“I wish you were in this room with me right now. I wish I could put my arms around you. I wish I could touch you.”

— Her (2013)


heartmehateme:

shoutout to the friends that still like me

all two of you


did-you-kno:

Research by Yale Psychologists has shown that cuteness inspires aggression.  This explains why we often like to squeeze things we deem as ‘cute’.

Source


jlbeattys:

50 shades of shut the fuck up about this book i’ve read better smut written by virgin teenagers for free


pristiqdelusions:

this joke was flawless


joolaweed:

color psychology is real and fucked up



.


'Agents of Shield' gag reel [x]


thisparadiseishell:

RADICAL


alt-j:

killbenedictcumberbatch:

benedict cumberbatch harasses a black youth

this is the fifth time I’ve reblogged this i don’t care


crentist:

finally a character who gets me


Bae: Come over
Me: I'm in me mum's car
Bae: My parents aren't home
Me: Broom Broom


What is 50 shades of grey about? And what's so bad about it? —Anonymous

aconissa:

50 Shades of Grey was originally fanfiction based on the Twilight series, which was then published as a novel (along with 2 subsequent books). It sold over 100 million copies around the world and topped best-seller lists everywhere. It’s about to be adapted into a film, set to come out early next year.

It follows a college student named Ana Steele, who enters a relationship with a man named Christian Grey and is then introduced to a bastardised and abusive parody of BDSM culture.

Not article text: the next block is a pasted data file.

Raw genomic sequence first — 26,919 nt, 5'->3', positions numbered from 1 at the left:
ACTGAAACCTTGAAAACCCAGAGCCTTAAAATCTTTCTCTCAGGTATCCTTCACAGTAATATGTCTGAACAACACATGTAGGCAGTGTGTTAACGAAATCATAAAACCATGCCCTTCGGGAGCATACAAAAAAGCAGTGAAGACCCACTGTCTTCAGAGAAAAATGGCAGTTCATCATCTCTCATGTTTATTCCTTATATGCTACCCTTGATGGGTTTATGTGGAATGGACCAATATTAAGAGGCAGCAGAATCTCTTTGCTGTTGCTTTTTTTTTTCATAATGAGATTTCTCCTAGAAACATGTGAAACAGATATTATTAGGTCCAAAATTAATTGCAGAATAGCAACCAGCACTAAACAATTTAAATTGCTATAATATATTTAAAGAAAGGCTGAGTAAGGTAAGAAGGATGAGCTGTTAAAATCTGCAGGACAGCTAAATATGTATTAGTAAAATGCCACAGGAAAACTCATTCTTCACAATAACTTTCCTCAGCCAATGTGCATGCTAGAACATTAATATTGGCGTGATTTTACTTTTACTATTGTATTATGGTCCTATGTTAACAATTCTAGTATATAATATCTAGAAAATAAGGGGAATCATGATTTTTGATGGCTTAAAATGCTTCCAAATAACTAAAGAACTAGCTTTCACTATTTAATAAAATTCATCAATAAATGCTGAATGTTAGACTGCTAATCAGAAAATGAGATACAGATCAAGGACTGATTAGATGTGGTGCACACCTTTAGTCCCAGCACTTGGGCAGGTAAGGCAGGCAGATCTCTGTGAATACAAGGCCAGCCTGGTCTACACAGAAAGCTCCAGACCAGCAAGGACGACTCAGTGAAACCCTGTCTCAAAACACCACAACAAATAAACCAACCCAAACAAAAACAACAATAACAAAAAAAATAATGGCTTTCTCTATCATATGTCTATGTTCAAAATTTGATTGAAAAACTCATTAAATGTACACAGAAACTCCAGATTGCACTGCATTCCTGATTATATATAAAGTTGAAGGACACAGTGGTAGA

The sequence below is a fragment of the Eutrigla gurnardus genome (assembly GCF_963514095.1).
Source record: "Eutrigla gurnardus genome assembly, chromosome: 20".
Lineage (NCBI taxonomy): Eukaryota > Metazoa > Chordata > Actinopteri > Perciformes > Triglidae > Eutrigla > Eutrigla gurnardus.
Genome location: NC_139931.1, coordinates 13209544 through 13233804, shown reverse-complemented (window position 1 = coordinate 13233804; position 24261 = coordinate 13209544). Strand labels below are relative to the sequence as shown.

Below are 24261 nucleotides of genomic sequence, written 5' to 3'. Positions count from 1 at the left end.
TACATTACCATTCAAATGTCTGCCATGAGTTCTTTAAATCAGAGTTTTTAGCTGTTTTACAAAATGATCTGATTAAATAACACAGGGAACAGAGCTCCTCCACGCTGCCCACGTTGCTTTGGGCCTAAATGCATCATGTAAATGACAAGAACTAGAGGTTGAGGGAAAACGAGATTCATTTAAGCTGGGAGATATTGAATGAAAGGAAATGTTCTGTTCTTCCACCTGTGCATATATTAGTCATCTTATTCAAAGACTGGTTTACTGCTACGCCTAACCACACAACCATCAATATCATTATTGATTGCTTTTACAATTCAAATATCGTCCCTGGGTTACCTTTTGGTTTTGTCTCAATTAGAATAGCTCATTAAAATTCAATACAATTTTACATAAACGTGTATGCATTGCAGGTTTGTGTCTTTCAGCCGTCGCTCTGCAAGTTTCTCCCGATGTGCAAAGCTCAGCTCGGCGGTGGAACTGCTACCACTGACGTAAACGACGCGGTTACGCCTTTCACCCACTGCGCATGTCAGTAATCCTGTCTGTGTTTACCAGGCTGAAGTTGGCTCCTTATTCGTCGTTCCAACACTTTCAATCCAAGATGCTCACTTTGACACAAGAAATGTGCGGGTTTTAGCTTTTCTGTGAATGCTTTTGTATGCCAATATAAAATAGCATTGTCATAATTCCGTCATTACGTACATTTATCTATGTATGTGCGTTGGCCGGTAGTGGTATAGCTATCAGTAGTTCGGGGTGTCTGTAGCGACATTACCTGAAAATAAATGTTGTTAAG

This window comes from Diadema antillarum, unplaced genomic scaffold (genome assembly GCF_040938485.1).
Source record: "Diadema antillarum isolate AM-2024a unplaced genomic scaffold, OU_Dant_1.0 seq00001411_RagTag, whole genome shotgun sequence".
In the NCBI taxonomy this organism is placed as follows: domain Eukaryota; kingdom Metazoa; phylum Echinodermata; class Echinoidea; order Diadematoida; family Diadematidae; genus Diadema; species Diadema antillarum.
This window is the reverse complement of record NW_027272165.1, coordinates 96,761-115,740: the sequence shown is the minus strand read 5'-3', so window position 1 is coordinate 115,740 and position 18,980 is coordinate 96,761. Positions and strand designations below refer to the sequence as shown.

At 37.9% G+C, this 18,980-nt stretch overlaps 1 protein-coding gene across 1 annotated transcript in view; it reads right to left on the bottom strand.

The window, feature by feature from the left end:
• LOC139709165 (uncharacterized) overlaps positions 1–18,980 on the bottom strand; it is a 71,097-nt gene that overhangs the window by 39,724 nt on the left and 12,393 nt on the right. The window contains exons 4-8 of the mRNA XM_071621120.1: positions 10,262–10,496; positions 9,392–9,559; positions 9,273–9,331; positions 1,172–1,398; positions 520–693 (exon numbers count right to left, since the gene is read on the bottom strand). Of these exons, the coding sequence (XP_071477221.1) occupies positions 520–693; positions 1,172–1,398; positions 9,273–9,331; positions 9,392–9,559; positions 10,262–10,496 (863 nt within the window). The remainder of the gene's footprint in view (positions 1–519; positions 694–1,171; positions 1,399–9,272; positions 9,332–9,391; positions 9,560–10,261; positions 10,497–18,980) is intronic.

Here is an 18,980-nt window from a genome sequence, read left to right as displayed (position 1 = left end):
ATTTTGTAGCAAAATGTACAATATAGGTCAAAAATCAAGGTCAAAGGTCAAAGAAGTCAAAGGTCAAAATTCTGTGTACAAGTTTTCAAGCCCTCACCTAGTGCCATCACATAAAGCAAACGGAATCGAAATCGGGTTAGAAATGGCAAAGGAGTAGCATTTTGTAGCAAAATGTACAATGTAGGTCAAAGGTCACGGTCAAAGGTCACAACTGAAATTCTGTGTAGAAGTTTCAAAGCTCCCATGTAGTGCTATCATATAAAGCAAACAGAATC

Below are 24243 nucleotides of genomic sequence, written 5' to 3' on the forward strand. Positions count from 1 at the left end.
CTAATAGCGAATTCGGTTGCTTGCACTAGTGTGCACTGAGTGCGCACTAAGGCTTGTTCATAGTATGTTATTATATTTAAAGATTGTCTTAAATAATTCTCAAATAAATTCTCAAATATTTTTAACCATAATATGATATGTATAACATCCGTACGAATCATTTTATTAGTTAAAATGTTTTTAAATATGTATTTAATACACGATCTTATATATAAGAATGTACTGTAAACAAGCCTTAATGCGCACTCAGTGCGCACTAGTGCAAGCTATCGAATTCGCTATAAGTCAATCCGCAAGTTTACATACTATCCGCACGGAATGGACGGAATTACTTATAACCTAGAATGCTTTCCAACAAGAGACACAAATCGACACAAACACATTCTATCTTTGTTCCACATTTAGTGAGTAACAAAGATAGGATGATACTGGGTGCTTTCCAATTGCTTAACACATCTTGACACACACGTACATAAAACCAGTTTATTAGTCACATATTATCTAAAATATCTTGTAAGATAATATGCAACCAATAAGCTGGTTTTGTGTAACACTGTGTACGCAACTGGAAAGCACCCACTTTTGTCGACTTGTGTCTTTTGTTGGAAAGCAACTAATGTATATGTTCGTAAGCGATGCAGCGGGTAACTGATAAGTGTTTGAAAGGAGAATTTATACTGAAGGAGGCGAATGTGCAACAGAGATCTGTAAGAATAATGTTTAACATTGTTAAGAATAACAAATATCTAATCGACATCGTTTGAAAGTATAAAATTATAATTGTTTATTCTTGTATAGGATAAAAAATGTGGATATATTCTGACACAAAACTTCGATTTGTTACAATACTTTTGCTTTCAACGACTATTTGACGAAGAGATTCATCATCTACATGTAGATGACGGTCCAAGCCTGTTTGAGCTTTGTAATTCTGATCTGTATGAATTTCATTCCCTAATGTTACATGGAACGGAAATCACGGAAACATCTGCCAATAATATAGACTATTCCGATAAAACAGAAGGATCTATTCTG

While the book is paraded as erotica, the relationship between Ana and Christian is far from healthy. The core mantra of the BDSM community is “safe, sane and consensual”, and 50 Shades is anything but. None of the rules of BDSM practices (which are put in place to protect those involved) are actually upheld. Christian is controlling, manipulative, abusive, takes complete advantage of Ana, ignores safe-words, ignores consent, keeps her uneducated about the sexual practices they’re taking part in, and a multitude of other terrible things. Their relationship is completely sickening and unhealthy.

Basically, “the book is a glaring glamorisation of violence against women,” as Amy Bonomi so perfectly put it. 

It’s terrible enough that a book like this has been absorbed by people worldwide. Now, we have a film that is expected to be a huge box-office success, and will likely convince countless more young women that it’s okay not to have any autonomy in a relationship, that a man is allowed to control them entirely. It will also show many young men that women are theirs to play with and dominate, thus contributing to antiquated patriarchal values and rape culture.